Geevor Tin Mine Gallery 10: This is the final page of the Galleries taken during the early 1990’s before the site was properly opened up. All the images on this page were taken in “Wembley”. This was the Slimes Plant where the final recovery process took place. Once again Bob Orchard has supplied much of the information.
As yet this area is not open to the public.
“Slimes plant” referred to locally as “Wembley”. This is where the very fine tin ore was processed, in a more modern mine mill this would be done by “froth flotation”. The slimes plant is where the elusive last few % are recovered. But it is a game of diminishing returns.
Note that the scrap men have cut all the cables from the metal clad switched on the far wall. At bottom right is a pole mounted 440 volt to 110 volt centre taped transformer. Center tapped means that line to line the voltage is 110 volt and either line to earth the voltage is only 55 volt.
Back in the 60’s the mill was lit with 110 volt clear light bulbs. These were also often tucked inside the vents of large open frame Lancashire Dynamo & Crypto (LDC) motors to keep them warm dry in periods of foggy misty weather. Not unusual for Pendeen. As a student from Cornwall Tech in the mid 60’s part of my work was the 110 Volt lighting.
Basically the same principle as the traditional Cornish timber round frame. But the concrete round frames have a stationary deck revolving feed, middling’s,concentrate and tailings launders.
It would be a great (also relatively easy) project to get at least one of these up and running. For which I would volunteer my services.
But just a little note on Holman slimes tables. Firstly, the direction of rotation of the vibrator is the reverse for that of a sand table. Secondly the deck of the table has very gentle riffles compared to a sand table deck. Sometimes the riffles are very low profile strips of copper on top of the linoleum.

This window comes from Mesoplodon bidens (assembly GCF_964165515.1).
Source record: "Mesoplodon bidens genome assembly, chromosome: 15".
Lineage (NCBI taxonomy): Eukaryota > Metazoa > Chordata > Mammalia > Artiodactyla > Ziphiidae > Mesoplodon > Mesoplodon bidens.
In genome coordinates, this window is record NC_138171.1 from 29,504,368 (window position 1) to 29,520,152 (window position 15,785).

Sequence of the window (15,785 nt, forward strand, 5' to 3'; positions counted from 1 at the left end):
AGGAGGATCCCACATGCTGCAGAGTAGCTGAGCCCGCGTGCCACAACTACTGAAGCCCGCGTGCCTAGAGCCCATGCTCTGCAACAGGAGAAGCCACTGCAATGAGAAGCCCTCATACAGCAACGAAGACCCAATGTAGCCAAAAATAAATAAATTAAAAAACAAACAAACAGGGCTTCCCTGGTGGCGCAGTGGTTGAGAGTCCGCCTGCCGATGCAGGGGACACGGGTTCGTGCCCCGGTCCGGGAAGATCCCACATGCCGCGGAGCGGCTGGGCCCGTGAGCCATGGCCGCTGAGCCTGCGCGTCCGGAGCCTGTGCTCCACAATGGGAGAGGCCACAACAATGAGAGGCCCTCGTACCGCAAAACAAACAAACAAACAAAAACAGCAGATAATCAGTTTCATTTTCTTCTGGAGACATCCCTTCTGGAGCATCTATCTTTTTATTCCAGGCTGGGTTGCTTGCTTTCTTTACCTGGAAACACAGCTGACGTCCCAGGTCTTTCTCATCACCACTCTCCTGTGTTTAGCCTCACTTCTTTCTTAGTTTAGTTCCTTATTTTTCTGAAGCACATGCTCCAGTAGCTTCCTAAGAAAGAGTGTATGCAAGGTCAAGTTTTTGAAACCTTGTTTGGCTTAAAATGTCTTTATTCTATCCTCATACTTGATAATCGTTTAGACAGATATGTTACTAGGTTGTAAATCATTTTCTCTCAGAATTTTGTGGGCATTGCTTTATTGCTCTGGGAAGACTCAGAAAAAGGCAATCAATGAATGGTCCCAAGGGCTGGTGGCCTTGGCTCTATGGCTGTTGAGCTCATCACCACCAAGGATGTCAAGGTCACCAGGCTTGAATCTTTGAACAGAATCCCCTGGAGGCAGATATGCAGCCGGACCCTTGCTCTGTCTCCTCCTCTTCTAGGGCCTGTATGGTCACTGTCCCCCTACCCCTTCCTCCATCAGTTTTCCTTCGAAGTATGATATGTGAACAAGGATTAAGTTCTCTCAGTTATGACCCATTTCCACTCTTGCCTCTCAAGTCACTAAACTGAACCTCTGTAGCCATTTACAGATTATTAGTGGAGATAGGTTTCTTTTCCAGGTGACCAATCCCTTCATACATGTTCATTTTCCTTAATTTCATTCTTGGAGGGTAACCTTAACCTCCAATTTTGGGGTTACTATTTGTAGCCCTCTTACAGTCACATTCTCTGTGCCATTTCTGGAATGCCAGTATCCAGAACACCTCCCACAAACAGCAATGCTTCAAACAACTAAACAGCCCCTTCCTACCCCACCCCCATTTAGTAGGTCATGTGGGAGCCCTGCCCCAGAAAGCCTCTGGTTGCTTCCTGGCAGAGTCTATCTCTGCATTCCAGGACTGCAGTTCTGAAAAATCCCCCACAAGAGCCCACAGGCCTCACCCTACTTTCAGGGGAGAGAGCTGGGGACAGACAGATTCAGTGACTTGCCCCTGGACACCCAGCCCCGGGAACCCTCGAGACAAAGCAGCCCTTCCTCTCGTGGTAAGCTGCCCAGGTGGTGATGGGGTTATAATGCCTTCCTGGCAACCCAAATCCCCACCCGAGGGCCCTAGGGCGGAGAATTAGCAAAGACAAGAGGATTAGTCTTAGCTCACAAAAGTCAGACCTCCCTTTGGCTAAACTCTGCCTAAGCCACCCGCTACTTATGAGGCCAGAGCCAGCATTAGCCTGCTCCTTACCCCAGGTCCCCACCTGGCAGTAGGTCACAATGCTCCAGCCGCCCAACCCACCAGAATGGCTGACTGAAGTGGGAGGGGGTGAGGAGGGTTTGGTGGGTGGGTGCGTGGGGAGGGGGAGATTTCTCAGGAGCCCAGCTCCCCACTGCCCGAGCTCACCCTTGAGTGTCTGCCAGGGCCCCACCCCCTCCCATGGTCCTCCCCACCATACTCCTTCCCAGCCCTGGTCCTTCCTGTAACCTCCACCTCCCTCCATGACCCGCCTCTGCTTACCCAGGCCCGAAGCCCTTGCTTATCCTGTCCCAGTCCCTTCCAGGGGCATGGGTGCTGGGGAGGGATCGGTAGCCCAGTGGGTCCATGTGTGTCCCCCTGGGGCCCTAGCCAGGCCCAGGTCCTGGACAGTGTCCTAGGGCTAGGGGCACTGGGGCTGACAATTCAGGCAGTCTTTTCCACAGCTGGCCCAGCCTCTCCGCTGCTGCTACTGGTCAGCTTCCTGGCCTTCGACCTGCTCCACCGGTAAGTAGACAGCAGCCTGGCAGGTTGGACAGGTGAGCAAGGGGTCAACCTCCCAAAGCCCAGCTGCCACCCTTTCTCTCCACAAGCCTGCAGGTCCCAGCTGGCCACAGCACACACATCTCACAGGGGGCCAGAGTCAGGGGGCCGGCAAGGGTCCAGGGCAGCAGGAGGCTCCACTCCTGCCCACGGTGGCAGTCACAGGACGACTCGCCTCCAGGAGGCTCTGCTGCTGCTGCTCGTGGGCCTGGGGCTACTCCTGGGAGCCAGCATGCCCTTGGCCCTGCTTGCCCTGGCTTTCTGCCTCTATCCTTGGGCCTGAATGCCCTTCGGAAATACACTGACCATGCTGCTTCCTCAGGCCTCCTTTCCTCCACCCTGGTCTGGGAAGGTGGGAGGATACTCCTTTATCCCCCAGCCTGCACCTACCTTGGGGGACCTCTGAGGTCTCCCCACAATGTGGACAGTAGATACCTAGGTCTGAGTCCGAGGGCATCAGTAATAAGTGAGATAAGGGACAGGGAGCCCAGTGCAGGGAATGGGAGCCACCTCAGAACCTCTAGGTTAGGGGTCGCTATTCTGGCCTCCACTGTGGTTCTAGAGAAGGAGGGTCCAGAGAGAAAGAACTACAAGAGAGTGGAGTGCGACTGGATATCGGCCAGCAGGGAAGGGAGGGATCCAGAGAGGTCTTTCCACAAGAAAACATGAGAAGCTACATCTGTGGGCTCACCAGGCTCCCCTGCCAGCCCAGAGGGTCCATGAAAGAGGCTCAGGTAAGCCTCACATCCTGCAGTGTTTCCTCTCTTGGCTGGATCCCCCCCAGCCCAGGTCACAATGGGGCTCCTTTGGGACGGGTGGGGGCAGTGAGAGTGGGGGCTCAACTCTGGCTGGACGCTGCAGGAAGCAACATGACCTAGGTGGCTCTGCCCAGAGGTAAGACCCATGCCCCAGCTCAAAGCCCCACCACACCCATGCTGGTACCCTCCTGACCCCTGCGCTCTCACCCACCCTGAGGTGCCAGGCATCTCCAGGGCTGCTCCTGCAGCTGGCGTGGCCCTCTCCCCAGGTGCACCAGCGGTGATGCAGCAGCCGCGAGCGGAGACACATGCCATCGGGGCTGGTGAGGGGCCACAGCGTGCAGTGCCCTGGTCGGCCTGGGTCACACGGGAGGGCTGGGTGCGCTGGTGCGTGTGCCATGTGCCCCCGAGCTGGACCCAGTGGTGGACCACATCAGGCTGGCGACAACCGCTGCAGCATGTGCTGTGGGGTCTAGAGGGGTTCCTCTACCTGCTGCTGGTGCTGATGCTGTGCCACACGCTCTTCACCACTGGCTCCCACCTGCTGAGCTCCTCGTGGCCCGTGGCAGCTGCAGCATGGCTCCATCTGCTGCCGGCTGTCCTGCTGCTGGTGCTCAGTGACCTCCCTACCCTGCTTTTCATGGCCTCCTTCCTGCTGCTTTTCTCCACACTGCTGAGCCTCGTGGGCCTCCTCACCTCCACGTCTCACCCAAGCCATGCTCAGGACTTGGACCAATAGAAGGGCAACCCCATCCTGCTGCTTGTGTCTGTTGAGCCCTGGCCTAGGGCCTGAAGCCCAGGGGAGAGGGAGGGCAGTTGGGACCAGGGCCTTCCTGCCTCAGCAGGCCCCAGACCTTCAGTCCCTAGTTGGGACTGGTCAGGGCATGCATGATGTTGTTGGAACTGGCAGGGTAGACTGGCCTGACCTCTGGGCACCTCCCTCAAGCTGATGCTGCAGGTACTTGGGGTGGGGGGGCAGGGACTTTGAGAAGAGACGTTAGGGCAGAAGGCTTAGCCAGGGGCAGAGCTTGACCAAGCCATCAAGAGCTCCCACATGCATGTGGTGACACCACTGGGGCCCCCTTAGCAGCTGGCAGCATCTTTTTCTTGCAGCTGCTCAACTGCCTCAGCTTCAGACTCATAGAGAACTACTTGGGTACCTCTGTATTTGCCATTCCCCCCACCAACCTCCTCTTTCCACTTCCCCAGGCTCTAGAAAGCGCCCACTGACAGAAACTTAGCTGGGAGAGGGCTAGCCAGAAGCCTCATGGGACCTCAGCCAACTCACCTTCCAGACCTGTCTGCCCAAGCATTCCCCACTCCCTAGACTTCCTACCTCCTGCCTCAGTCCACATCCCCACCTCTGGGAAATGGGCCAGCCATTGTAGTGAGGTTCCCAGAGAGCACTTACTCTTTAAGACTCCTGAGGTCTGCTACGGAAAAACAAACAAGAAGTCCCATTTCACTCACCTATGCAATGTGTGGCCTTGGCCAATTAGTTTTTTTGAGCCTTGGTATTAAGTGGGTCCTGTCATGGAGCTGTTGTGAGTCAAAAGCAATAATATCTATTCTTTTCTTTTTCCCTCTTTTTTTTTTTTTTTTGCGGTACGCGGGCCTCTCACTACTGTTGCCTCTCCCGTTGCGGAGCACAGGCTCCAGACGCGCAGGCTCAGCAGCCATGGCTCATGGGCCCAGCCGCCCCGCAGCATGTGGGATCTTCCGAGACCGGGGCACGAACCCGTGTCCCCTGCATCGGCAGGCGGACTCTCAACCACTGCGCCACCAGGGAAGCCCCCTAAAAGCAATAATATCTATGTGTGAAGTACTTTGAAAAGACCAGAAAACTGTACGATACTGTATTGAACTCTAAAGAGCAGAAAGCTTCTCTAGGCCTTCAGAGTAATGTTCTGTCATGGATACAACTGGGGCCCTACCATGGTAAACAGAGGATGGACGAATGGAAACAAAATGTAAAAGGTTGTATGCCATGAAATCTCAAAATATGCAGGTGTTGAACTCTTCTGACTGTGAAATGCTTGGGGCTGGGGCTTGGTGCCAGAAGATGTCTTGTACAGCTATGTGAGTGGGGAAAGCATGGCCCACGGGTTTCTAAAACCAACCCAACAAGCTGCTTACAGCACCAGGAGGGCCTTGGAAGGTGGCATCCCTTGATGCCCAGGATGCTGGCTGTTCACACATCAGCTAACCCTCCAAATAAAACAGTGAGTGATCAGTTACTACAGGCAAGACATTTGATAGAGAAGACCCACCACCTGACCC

But other times the riffles are under the linoleum, giving a very gentle action. The old mill & slimes plant were a three dimensional jigsaw of launders & pipes from all directions.
Built at Geevor with dexion angle and sheets of mylar. Clifford Tresize had a lot to do with these at the time. These frames were suspended with an electric motor driving an out-of-balance weight, which caused the frame to oscillate. Also the speed and amplitude were adjustable.
Tin slimes were fed onto the decks and the heavy material would settle on the decks. Then after a pre-set time interval a pneumatic cylinder would tilt the fame with water washing the settled material off the decks into a trough. The trough then fed the material onto the decks of shaking tables to concentrate the tin ore.
In the box are octal base timers for the feed on / feed off / wash water on / wash water off / tilt up / tilt down. To the right of this electronics box are the pneumatic water trap, filter / regulator & solenoid operated control valves. Note the scrap men have cut the power cable off.
The Buells rotary dryer is a smaller version of the china clay dryers at Par docks. The revolving furnace tube slopes slightly down to the left. Wet tin concentrate is fed by auger into the right hand end of the dryer, the dryer tube has a series of lifter bars running the length. As the wet tin concentrate tumbles along the tube the water is driven of by the heat as steam.
The dry tin concentrate falls out of the left hand end of the drum into an auger that lifts it to the bagging hopper, ready to be bagged for shipment to the smelter. The products of combustion, hot air and steam plus entrained very fine particles of concentrate are drawn by a fan through a cyclone where the heavier particles drop into a rotary airlock then dropped into the auger to the bagging hopper.
The very fine particles pass up through the cyclone vortex finder and down through a “wet-arrestor” where these fine particles are caught on a water sprayed matrix of short ceramic tubes. Then into a large tank filled with water to provide a water seal for the negative pressure caused by the fan. Geevor made there own fans, several being built by Roy Angove also a couple by myself.
The walk around the site is extraordinary, the patterns and textures to be seen are superb. Taken in black and white I think the images do justice to the fascination of the remaining buildings and machinery.
All the information on the images in the 10 Galleries has been supplied by Mr Bob Orchard.He loved the mine and everything it stood for. Bob, you have my thanks and respect.